India is a nation that loves two things more than anything else; movies and cricket. Although they were introduced to India by the British, it was thanks to the efforts of some passionate Indians that they evoke such a response today. Cricket has many greats who make the game wonderful to watch, Sachin Tendulkar and Sunil Gavaskar (both Marathi) being the leading ones on the list. With regards to movies, on the other hand, it was Dadasaheb Phalke. At a time when people believed in superstitions like “taking a photograph can kill a person as the machine captures his/her soul”(reference: Harishchandrachi Factory, a Marathi movie), Phalke almost went broke to fulfill his dream of making an Indian movie. India’s first full-length feature movie, released in 1913, was ‘Raja Harishchandra‘ which was a Marathi film. The Dadasaheb Phalke Award is India’s highest award in the field of cinema. Marathi film industry has given movies like ‘Shwaas‘ and ‘Harishchandrachi Factory‘ as India’s submissions to the Academy Awards in the Best Foreign Language Film category. Yet, after all these accolades to its credit, the Marathi film industry struggles for survival.
I feel happy remembering the days when ‘Mi Shivajiraje Bhosale Boltoy‘ released. It was the first time a Marathi movie was a rage and the first time I saw a Marathi film getting all slots for the best screens at multiplexes. It was greatly talked about and maybe, even the only time a Marathi movie was widely discussed. The movie instilled in us The Marathi Bana and pride like no other. This kind of magnanimous success was somewhat replicated by ‘Natarang‘, giving one hope of the revival of the Marathi film industry. However, with Bollywood and Hollywood movies getting most of the attention, it’s a hard time for Marathi movies to create a space for themselves. It was after the state Government’s order to make screening a Marathi movie mandatory, supported by the morchas of some political parties (mainly MNS and Shiv Sena), that they stood a chance of being screened. This, however, cannot be the solution.
It is not that Marathi films are “not-up-to-standards” that the industry is dying slowly. It is mainly to do with language barriers and some people’s half-witted mindset (the one’s who think English is sophisticated and Marathi is for the useless). The Marathi film industry has come a long way and one can say that it is way ahead of Bollywood in terms of filmmaking. However, it has lost the mass appeal it once had (remember Dada Kondke?). It is said that even Bollywood stalwarts were scared to clash dates with his releases. Today, Marathi movies are not given a second thought. They are given a screening just for the heck of it (more to do with the Government orders) and the time slots mostly make it hard for the employed audiences to even think of watching them. This leads to less revenue collection. No amount of compulsion or dum daati (intimidation) can save it if the producers don’t make profit, let alone recovering their investment.
Marathi pride can be seen in Punekars with everything they do. Just a few days ago, my article on Sheldon Cooper was greatly liked by many. Just then, a few comments cropped up, saying “It should have been written in Marathi”. The same happened with another article of mine, the one on Kothrudkar traits. I agree completely with the comments and would love to be able to write in Marathi (though my language is fluent, my writing is not. I still make Rhaswa-Deergha chuka). The problem lies with readership. Marathi limits it to a particular audience and most Marathi people too prefer reading in English. If enough people start reading in Marathi and give it enough attention and hits, even people who’ve studied in English medium schools like me would happily take the shift. After all, I am a proud Punekar and the first thing about being a Punekar is being proud of our suddha Marathi! The same is the case with Marathi movies.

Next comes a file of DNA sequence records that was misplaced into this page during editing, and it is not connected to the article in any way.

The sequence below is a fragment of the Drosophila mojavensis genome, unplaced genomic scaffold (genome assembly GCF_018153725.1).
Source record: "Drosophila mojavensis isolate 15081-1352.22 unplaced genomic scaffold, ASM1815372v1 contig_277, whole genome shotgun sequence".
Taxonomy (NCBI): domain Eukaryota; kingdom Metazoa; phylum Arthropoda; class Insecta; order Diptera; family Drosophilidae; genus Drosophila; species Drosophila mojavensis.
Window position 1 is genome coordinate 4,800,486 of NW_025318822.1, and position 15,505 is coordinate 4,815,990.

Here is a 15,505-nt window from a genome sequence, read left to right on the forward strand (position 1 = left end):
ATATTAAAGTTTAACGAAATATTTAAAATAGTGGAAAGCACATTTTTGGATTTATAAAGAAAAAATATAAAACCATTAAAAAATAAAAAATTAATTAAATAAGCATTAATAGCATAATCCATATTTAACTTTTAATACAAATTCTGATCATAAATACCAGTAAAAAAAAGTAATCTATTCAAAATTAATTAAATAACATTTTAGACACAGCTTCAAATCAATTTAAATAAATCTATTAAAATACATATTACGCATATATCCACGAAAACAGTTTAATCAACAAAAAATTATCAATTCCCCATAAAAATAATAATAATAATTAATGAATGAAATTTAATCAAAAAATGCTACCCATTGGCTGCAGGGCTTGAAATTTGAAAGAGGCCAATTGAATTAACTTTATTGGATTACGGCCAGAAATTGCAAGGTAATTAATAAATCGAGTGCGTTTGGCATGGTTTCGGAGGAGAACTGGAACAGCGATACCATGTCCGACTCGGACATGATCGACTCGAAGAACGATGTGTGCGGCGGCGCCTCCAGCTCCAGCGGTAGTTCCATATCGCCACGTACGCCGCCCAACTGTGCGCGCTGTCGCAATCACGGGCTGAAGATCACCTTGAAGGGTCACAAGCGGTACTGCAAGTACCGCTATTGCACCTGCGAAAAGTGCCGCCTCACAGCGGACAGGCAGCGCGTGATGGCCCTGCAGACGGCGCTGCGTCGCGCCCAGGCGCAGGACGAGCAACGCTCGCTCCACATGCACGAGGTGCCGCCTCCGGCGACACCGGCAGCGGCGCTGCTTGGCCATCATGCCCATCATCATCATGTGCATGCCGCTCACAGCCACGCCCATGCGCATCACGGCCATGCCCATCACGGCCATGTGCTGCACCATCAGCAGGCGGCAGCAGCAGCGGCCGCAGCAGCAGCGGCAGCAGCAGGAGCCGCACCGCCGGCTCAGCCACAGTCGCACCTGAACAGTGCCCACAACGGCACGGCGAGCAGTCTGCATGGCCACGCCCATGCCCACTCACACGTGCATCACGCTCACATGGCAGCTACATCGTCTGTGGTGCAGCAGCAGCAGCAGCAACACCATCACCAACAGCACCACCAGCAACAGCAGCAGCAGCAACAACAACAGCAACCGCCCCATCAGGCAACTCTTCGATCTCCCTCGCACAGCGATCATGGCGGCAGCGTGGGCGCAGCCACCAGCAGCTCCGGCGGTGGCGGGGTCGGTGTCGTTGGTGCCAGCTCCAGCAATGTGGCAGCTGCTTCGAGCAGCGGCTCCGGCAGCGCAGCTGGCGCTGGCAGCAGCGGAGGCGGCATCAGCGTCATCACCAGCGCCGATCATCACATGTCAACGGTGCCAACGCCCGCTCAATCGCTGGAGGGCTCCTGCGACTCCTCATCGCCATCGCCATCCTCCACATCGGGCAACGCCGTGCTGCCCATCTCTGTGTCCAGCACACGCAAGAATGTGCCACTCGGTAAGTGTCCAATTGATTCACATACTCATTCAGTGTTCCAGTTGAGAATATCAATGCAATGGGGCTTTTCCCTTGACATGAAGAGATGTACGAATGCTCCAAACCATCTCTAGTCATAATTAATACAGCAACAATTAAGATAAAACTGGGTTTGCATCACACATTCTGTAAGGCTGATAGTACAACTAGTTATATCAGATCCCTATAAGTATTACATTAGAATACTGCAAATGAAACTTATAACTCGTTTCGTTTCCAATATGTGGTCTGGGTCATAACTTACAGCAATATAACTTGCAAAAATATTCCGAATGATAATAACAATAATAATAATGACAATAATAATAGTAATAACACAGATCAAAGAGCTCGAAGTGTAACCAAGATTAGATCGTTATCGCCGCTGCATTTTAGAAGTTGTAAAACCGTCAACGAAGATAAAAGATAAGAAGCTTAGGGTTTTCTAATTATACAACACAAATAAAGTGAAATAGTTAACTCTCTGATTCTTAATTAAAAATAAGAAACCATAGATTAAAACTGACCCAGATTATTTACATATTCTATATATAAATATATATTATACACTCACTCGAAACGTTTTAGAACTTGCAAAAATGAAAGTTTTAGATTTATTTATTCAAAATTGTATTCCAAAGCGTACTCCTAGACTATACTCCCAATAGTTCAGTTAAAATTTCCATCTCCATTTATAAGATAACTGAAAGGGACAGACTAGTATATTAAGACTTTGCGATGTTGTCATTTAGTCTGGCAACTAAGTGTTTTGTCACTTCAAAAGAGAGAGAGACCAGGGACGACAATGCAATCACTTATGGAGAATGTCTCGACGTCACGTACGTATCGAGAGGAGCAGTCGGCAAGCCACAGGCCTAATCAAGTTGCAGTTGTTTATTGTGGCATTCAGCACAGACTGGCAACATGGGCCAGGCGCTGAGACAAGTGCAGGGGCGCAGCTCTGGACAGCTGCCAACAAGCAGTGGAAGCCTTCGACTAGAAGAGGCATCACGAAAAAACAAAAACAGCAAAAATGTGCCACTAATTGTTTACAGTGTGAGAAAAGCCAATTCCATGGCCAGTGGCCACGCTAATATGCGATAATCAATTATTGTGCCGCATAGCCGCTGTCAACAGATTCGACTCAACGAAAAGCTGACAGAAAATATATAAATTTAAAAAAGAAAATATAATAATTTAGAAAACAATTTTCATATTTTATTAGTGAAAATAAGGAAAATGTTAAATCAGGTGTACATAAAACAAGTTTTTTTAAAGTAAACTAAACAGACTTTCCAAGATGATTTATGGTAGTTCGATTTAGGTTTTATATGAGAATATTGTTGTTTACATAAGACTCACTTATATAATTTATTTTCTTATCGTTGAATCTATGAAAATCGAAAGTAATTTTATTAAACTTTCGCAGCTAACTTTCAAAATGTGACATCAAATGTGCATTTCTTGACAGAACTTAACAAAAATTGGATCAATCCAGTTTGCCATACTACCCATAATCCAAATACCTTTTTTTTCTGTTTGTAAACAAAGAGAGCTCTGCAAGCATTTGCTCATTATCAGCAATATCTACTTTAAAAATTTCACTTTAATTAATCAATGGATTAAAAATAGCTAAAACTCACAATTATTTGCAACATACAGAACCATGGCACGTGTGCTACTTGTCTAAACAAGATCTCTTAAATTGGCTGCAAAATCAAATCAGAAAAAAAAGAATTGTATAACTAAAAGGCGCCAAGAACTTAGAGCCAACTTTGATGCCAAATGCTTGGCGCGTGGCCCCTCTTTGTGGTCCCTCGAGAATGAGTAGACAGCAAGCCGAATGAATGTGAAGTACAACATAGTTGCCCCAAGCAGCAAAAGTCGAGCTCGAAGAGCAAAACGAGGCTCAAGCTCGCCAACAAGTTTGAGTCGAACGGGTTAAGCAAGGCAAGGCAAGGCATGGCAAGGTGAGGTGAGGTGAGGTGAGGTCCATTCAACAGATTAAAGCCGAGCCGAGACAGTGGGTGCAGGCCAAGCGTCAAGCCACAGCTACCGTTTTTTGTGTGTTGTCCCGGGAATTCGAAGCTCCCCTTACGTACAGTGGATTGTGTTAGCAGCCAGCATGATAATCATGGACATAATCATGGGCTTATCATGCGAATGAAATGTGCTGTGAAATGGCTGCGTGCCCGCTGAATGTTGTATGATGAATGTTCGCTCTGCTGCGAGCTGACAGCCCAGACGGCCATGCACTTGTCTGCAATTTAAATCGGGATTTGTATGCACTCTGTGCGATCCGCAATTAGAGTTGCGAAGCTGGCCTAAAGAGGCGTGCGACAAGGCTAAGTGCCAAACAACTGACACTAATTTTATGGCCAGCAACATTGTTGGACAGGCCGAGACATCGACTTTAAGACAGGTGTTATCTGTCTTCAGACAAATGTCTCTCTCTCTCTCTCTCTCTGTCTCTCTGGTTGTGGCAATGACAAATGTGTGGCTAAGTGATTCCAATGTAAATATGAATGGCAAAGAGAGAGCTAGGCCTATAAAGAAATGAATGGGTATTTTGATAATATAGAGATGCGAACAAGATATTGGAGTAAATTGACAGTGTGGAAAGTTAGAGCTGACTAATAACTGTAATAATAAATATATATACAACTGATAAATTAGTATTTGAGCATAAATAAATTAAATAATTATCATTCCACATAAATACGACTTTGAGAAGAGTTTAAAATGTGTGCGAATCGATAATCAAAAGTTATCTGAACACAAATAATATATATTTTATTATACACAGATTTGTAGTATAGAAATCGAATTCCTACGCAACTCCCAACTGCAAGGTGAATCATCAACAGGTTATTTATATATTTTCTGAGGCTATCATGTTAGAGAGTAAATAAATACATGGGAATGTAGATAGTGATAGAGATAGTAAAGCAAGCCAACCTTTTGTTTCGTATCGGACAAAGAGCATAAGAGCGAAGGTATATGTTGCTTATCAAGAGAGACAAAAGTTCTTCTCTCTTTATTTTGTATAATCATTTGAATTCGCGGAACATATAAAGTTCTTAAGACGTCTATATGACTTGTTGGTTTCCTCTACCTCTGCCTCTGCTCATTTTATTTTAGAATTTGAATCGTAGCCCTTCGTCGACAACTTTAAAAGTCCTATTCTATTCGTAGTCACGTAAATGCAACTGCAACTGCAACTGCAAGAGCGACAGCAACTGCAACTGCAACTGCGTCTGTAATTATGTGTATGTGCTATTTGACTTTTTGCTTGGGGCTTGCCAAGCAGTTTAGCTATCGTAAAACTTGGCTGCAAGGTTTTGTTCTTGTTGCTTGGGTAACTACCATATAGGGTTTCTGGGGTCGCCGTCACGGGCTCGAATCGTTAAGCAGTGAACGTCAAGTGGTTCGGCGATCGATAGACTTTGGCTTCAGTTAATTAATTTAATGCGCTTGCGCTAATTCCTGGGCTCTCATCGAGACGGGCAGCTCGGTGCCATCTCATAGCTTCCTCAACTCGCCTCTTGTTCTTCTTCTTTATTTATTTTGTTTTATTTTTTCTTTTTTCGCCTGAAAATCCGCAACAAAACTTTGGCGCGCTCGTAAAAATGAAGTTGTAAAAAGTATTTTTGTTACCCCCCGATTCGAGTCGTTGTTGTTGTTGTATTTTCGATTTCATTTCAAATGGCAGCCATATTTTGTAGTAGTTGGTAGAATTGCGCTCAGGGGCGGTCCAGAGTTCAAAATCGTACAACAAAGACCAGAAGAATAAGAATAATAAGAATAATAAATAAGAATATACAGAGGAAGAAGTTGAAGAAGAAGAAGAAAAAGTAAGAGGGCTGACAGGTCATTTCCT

The letter to Prithviraj Chavan (he’s our CM by the way, not to be confused with a Warrior King) by Neelesh Navalakha (producer of ‘Anumati‘) spoke about the plight of Marathi films. It was this letter that set me to write this article. Although the movie was screened at various national and international festivals and got a lot of attention, it did not get its due in terms of multiplex/theatre screening. This has been a case with a lot of other great films and we cannot blame the multiplex owners here. They are thinking money and profit and the fact that Marathi movies don’t do well forces them to allot them less number of screens (fulfilling only the mandated order). In the letter, he writes about ensuring there are more screens for Marathi films. But will that really help?
The only way the industry can survive is if we change our thinking and go watch Marathi movies. Yes, they are not as glamorous as Bollywood, the actresses’ aren’t as voluptuous and seductive (exception: Saee Tamhankar), the stories are mostly serious and hard-hitting (though there are comedy Marathi movies too) but they are definitely worth the money and time. We may not have larger-than-life stars like in Bollywood or action like in Hollywood but we have unmatched screenplay and storytelling abilities along with talented actors. So go ahead, watch a Marathi movie but don’t do it thinking “you’re a saviour for the Marathi industry”. Do it to enjoy yourself and the paradigm shift towards Marathi will gradually happen.